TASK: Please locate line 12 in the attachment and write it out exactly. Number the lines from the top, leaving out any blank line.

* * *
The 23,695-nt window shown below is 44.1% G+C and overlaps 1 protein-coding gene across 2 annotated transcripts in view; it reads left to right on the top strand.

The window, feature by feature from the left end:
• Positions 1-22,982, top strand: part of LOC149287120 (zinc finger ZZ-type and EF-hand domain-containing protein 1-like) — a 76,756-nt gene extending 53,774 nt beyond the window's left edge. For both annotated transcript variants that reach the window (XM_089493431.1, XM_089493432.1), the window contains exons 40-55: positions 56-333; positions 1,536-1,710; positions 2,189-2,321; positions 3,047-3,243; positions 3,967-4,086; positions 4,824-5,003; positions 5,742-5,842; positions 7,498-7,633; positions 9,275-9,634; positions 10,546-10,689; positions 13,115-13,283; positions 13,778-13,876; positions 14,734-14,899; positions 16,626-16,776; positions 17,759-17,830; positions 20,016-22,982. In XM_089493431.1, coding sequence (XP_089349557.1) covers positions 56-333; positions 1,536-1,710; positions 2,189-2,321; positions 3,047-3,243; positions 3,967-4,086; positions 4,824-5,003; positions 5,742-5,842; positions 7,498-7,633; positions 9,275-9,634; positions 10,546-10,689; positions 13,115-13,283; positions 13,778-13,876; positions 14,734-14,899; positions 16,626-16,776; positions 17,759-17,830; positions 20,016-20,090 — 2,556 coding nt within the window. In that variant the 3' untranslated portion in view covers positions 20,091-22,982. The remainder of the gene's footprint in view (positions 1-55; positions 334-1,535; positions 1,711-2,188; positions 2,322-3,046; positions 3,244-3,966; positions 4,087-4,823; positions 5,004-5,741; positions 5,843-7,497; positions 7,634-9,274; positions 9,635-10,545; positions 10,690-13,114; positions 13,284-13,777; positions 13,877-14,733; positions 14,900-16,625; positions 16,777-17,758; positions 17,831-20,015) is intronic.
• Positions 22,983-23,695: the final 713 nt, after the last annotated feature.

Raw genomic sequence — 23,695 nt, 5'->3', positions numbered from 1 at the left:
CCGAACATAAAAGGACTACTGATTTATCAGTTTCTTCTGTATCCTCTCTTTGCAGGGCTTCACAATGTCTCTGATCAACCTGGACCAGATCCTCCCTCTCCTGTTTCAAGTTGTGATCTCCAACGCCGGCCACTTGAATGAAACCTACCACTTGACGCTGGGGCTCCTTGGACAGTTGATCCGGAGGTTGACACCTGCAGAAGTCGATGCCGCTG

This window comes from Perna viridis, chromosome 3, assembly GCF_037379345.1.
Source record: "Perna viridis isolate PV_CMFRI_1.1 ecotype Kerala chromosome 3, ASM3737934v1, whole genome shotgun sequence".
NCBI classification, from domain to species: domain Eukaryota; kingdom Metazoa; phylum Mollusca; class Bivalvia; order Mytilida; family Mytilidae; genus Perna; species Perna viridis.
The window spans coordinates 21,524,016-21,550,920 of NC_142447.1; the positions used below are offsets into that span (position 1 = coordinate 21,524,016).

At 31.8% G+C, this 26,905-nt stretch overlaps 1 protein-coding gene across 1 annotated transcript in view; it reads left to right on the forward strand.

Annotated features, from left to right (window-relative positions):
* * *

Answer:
Annotated features, from left to right (window-relative positions):